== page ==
Meaningful Prayer, Engaged Learning, and Community

What do we stand for? Why do we struggle so hard to continue our independent
existence and to preserve our unique identity? What is the heart and soul of Temple
Beth David?

Each one of us may answer these questions in a different way, emphasizing
different aspects of synagogue life and prioritizing different values. Even so, are there
points of connection where are worlds overlap? I think so.

I believe that we are about meaningful prayer, engaged learning, and community.
These heart-felt beliefs permeate every service, every event, and every learning
experience at Temple Beth David. And they did not originate with any one person.
They emerged from the hands that built our Temple building, the people who took out
second mortgages on their homes so they could have a synagogue, the time and
energy of so many volunteers, and the voices of everyone who enters our sacred space.

Meaningful Prayer: Our Temple Beth David community is a house of prayer and
a nurturing place that encourages mitzvot to flourish. Unlike the JCC, where we may
work out our bodies, or the UJA-Federation, where we may convene for cultural events,
or any other institution of Jewish civic life, Temple Beth David is the place where we
address the spiritual strivings of our members every Shabbat. Although we preserve the
traditions of our past, we also seek a higher purpose and meaning in life through the
meditations of our minds, the prayers of our hearts, and the work of our hands.

Engaged Learning: Although we did not name ourselves the “People of the
Book” (this term was coined by Islam, and adopted by the medieval Jews), we all study
and express our own “Torah” — our own sparks of learning. In this context, “Torah”
means not only the Five Books of Moses, but all of Jewish learning. Study of and
familiarity with our sacred tradition is the starting point for an engaged Jewish identity.
Whether we learn through our chavurot, animated discussions at shul, or attending
classes, it is incumbent upon all of us to make the traditions of our people come alive
with a pressing relevance. Torah, while it is our unique, sacred inheritance, bears a
message for all of humanity. Thus, our tradition of living torah informs both our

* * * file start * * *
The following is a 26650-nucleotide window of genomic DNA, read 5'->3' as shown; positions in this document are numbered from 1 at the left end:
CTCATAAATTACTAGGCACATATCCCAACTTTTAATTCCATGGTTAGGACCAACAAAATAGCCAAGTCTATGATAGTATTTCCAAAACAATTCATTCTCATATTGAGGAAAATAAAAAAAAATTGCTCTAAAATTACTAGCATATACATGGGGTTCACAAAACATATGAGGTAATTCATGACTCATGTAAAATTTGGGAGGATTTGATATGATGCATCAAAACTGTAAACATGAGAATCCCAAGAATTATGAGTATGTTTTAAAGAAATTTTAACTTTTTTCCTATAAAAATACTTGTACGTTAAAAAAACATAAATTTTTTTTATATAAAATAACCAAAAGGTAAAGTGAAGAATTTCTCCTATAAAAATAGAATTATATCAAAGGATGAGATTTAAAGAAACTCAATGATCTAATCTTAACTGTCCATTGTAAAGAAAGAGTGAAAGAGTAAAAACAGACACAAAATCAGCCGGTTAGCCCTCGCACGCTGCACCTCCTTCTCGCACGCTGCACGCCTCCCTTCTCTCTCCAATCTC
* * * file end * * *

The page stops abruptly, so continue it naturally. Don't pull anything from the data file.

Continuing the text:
particular identity and our shared humanity.

Community. Community includes our Temple Beth David members, the modern
state of Israel and the entire people of Israel. A contemporary Jewish identity that does
not serve its members’ spiritual needs, relate to the State of Israel, and include world
Jewry is somehow incomplete. To be Jewish means to understand our personal destiny
as part of the historical Jewish narrative and world-wide circle of concern. Hospital visits,
shiva calls, and Shabbat are as much a part of this global and local sense of belonging
and shared responsibility as communal celebrations and generous giving.

There is much more to say and so very much more to do. Beginning in January, I

will begin teaching a mid-week Torah class in the afternoons, — “Torah” being defined in
its most inclusive sense of encompasssing all of Jewish learning. Throughout the year,
we will also continue our monthly exploration of Jewish cultures across time and space
once a month on the third Shabbat of the month. And, I am very much looking forward
to beginning a learners’ minyan to engage as many of our voices as possible in prayer.

Our Jewish mystical tradition teaches that “God, Torah and Israel are one.”
When we join together to pray, study or engage in community activity, we invite God into
our midst by seeking a higher truth and deeper meaning. That is what motivates and
defines us. That is the essence and the commentary of our lives. That is who we are.

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